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Interesting Comparison of Online Retirement Calculators (RIMC)
Old 11-26-2006, 10:44 AM   #1
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Interesting Comparison of Online Retirement Calculators (RIMC)

Pretty interesting article though I have not had time to evaluate each calculator (gummy-stuff, MoneyChimp, FIRECalc etc) on it's own merits myself. I enjoy battles like this because I never know where it is going to lead me. I seem to have used all of these calculators at one time or another and I do not recall that the results on my measly stash estimates varied that much.

Thus, using this analytic methodology the sustainability—for a 55-year-old who starts withdrawing a constant inflation adjusted $25,000 from a $500,000 retirement nest egg—is 75 percent, which means that the probability of ruin is 25 percent. Remember that although Monte Carlo generators are based on randomized returns or spinning roulette wheels, the randomly generated results should only differ from each other by a statistical margin of error. In fact, that is the point of a properly designed Monte Carlo simulation. The odds should eventually converge to the truth. Yet our preliminary analysis of over ten different calculators—six of which are publicly available and listed in Table 1—revealed a wide range of results for our 55-year-old retiree. The lowest sustainability number was 48 percent and the highest was 88 percent.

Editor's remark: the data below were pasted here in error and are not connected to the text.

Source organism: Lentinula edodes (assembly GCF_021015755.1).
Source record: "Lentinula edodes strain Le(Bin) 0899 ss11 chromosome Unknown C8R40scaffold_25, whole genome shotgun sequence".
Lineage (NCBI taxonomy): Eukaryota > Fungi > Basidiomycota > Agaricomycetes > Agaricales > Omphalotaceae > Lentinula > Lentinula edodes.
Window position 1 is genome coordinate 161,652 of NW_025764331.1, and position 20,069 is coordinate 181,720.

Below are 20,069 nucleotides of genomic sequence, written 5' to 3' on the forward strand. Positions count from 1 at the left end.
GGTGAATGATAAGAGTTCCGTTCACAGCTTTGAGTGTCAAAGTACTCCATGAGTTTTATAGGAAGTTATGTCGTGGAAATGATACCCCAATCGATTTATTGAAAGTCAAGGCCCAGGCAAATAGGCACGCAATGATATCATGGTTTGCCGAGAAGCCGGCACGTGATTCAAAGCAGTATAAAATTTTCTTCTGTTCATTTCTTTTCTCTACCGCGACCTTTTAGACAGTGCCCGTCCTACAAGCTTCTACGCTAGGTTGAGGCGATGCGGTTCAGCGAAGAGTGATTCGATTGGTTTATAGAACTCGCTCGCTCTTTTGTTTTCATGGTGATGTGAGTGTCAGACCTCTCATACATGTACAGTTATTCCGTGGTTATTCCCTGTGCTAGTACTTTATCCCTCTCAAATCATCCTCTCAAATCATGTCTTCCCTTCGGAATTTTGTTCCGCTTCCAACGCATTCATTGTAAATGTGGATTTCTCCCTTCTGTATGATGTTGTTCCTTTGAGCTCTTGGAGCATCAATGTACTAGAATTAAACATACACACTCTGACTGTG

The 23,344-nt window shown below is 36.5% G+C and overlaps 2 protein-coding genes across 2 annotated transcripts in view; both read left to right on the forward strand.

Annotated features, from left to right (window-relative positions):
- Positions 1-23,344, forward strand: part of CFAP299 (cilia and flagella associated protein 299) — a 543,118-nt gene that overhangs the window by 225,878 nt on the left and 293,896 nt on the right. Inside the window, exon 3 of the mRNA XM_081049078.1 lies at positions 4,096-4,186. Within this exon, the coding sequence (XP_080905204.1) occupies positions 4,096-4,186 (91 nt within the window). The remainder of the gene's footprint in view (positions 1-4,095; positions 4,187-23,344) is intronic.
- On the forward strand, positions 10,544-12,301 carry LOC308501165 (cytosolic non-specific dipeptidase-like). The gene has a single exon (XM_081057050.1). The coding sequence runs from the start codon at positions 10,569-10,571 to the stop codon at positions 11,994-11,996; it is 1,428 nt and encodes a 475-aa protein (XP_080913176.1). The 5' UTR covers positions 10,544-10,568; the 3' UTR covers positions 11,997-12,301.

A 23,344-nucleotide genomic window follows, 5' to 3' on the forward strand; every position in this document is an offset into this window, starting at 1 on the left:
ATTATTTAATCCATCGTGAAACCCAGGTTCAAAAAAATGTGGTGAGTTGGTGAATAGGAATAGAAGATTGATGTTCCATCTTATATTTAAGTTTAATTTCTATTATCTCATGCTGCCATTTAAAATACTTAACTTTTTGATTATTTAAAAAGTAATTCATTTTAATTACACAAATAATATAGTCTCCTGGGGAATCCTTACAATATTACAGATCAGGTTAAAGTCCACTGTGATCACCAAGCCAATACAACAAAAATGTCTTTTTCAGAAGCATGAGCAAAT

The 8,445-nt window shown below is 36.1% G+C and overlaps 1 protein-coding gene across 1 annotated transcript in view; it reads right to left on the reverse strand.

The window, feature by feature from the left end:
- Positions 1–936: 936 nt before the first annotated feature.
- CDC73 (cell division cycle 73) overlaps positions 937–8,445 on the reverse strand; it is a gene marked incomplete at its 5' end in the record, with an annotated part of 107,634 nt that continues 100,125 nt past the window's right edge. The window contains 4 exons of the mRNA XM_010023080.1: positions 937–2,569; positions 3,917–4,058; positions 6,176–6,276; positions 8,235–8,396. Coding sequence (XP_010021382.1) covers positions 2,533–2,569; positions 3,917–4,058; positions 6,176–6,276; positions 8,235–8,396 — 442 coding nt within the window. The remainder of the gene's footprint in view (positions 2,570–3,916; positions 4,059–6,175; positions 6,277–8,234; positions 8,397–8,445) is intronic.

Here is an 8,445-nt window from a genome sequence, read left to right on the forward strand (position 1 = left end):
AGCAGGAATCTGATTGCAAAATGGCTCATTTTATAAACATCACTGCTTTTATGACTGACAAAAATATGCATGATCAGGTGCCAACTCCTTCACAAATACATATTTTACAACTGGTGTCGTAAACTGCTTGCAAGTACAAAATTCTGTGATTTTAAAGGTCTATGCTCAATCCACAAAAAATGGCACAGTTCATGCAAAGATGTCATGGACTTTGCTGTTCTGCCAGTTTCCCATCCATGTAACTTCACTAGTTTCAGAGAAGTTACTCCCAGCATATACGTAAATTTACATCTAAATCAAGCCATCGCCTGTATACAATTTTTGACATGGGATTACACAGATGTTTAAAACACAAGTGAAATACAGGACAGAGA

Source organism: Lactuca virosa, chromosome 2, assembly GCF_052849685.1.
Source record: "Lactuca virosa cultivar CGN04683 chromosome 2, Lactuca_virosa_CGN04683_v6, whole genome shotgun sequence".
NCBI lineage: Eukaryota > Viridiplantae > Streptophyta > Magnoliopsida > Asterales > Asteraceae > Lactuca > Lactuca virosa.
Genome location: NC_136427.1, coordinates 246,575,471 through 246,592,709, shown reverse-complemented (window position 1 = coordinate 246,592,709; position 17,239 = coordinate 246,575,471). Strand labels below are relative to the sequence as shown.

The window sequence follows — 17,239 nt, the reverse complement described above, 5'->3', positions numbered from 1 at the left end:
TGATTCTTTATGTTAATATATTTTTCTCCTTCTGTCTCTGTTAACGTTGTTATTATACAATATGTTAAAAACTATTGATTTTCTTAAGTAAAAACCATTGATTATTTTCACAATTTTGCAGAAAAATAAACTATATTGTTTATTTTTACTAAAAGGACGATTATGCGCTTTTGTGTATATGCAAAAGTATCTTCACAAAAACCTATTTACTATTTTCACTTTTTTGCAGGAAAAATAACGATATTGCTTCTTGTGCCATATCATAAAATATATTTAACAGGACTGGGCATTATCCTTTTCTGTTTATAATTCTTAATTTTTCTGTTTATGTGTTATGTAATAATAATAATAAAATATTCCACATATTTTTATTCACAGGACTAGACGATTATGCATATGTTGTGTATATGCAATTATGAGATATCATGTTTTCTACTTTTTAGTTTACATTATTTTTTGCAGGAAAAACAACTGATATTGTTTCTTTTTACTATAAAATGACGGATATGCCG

Some critics might view this as a critical flaw in the Monte Carlo methodology. We obviously don’t think the baby should be thrown out with the bath water. Other participants in the industry might not view this divergence of estimates as a problem or concern at all and will rightfully claim that every software developer or “quant” is entitled to their own opinion on how to model asset classes, mortality, or serial dependence. In fact, it is not our objective to criticize any particular set of assumptions per se. Obviously, every Monte Carlo vendor or developer can justify their own assumptions and approximations. But, akin to widely reported economic forecasts, or even weather predictions themselves, the market will eventually reward those who get it right and punish those who are consistently wrong or provide unrealistic predictions. Indeed, we do have some sympathy with this free-market view.
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